EDUCATION

There is a constant need to reflect on the purpose and ways to ensure life-long learning for children and adults. In this direction, in 2015, at UN assembly, all nations committed themselves to achieving integrated and indivisible 17 sustainable development goals with 169 targets by 2030. Sustainable Development Goals (SDGs) are centred around five ‘Ps’’ – development of people, planet, prosperity, peace through partnership considering the sustainable development for both people and planet. SDGs, post Millennium Development Goals (MDGs), have specific thrust on poverty, hunger, health and well-being, education, gender equality, clear water and sanitation, affordable and clean energy, decent work and economic growth, industry, innovation and infrastructure, reduced inequalities, sustainable cities and communities, responsible consumption and production, climate action, life below sea, life on land, peace, Justice and strong institutions and partnership. It was acknowledged for the first time in the history that countries should make a commitment towards common action and endeavours for a universal and board policy agenda to ensure sustainable development for all.

In this context, children emerge as significant change agents to drive and influence sustainable development hence the early childhood development phase. Early Childhood Development (ECD) is a phase that focuses on children from pre-birth to below 6 years for their holistic development (brain, body, socio-emotional). Research has established that period of early childhood represents the most significant and demanding stage in the developmental continuum of an individual. In fact, engagement with children in early childhood phase has the ability to promote gender equality and reduce other vulnerabilities & inequalities. The experiences in early life and the environments in which young children live shape their brain architecture thereby their ability to understand stereotypes and biases hence becoming a healthy and productive member of society.

In case of India, a majority of children from deprived communities lack exposure and quality stimulation during childhood both at home and community level. An estimate suggests that despite multiple efforts there are 10 million children under six years (29 percent of total children population) who are facing development loss. As per World Bank, in India, less than 2 percent children have basic requirements in sufficient measure in their most critical years – the right food, proper health care, early learning opportunities, and clean water and sanitation. The absence of these essential requirements can not only have an irreversible impact on the child’s development but also undermine the country’s future economic productivity. It is believed that ensuring access to education in the early years can raise adult wages drastically. Therefore, this phase of development requires multiple inputs and engagements- health, nutrition, protection, care & stimulation, education etc. Hence, investment in this phase is considered as one of the cost-effective ways to achieve sustainable development.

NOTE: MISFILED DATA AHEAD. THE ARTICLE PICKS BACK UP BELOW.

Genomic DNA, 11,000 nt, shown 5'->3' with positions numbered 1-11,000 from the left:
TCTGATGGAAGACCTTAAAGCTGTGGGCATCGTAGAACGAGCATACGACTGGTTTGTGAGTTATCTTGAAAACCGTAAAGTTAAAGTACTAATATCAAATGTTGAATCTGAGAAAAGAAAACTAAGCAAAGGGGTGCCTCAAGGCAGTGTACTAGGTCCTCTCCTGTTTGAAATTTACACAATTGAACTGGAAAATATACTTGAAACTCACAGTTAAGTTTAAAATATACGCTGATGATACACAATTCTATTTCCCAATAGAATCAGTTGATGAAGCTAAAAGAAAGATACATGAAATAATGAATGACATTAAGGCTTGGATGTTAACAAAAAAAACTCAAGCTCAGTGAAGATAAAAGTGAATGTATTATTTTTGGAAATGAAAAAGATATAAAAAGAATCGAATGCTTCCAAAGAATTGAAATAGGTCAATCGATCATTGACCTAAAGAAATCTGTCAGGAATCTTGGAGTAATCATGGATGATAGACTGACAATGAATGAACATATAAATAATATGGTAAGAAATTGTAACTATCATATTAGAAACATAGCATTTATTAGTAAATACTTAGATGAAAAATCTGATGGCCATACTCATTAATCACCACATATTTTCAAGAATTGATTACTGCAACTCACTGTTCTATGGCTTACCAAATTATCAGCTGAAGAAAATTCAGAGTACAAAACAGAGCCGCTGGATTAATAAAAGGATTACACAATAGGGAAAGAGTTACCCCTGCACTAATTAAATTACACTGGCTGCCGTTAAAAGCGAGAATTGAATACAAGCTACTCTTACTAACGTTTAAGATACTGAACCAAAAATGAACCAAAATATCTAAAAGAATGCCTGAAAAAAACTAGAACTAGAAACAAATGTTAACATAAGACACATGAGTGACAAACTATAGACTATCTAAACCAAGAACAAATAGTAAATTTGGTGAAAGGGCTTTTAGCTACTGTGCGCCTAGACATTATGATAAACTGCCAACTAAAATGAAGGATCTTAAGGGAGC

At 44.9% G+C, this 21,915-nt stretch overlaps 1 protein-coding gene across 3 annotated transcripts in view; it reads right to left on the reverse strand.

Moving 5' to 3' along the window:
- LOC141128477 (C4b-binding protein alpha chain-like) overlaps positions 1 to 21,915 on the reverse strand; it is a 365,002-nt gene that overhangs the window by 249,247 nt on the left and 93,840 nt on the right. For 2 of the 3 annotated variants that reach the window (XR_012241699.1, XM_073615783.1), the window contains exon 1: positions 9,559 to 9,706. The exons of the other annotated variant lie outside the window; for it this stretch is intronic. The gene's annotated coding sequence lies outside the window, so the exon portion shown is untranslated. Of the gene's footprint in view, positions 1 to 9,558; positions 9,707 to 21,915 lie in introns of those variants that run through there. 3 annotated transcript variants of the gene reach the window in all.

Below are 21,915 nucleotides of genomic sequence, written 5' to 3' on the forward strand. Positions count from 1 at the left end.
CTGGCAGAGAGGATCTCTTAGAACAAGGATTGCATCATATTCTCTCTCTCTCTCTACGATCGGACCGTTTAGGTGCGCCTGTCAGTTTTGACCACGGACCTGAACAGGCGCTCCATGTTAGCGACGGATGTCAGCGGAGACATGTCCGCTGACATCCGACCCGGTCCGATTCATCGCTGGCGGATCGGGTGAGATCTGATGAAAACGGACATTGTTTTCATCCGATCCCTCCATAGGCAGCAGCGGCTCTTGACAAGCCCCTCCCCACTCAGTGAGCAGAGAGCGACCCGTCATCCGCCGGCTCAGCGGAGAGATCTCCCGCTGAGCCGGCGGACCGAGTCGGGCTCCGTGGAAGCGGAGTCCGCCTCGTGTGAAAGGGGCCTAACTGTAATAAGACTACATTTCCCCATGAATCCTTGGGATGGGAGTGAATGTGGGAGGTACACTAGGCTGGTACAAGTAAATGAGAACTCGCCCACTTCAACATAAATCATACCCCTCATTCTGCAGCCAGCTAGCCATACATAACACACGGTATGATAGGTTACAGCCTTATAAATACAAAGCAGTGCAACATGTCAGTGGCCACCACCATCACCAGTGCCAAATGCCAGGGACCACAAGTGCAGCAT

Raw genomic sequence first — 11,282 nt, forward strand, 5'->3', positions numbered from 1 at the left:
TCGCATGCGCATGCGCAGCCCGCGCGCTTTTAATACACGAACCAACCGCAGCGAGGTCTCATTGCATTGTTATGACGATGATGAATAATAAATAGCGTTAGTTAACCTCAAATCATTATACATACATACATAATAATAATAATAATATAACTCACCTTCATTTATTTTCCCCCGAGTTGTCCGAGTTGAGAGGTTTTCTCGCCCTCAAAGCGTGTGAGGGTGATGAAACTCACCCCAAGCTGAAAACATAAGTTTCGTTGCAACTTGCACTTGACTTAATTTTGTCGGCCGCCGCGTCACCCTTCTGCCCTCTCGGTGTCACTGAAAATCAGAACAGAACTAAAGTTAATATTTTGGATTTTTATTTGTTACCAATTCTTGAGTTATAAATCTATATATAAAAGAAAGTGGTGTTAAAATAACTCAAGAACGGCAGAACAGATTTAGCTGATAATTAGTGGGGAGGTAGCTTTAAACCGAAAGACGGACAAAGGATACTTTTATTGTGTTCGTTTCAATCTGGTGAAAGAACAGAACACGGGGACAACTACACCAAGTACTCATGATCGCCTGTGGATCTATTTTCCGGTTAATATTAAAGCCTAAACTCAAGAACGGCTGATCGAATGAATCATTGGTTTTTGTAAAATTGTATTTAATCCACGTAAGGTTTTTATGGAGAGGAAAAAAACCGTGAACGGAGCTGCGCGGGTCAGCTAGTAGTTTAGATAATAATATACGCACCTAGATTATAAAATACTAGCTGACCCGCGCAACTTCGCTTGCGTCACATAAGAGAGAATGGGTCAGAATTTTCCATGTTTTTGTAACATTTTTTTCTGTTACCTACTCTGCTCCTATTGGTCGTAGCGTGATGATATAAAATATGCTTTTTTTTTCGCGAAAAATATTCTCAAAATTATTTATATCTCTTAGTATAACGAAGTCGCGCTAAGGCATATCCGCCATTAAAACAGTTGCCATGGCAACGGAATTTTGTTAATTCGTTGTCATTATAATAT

Within early childhood development framework, to address inequities and life-long learning, early education becomes significant for a country like India that has 35 million children (0-14 years). In two decades, India will have youngest and working population in the world. Historically, recognizing a holistic need for young children, Government of India had launched Integrated Child Development Scheme (ICDS) in 1975. Under the scheme, 13 lakhs Anganwadi Centres (AWCs) have been established in every corner of the country till date- the only public institution that aims to reach all children under six years. However, provisions for early childhood care and education under AWCs could not reach to all children due to limited vision, poor quality of services, and investment. Another historic effort was made by enactment of “The Right of Children to Free and Compulsory Education Act” which ensured free and quality education for all children between 6-14 years. Right to Education (RTE) Act recognized the importance of early education through Article 11, “With a view to prepare children above the age of three years for elementary education and to provide early childhood care and education for all children until they complete the age of six years, the appropriate authority will make necessary arrangement to provide free preschool education for such children (RTE Act- 2009)” however in very limiting manner. The act did not recognize early childhood education as a fundamental right for children under six years but merely a condition. To ensure the full potential of children in line with sustainable development, there is a need to articulate a vision for early childhood education along with other essential measures so that it could contribute to 2030 global agenda. For a country like India, early childhood care and education should be recognized as a fundamental right to ensure high investments for quality health, nutrition, care and education provision for all children especially those facing multiple marginalisations. There is a need to acknowledge that marginalized children especially Dalit and adivasis require a solid foundation in early years. Smart investments like these in India’s youngest children, upon whom the future of the country rests, are crucial as India seeks to transform itself into the human resource capital of the world.

Posted By : Geeta Verma, Team Leader, Girls Education Program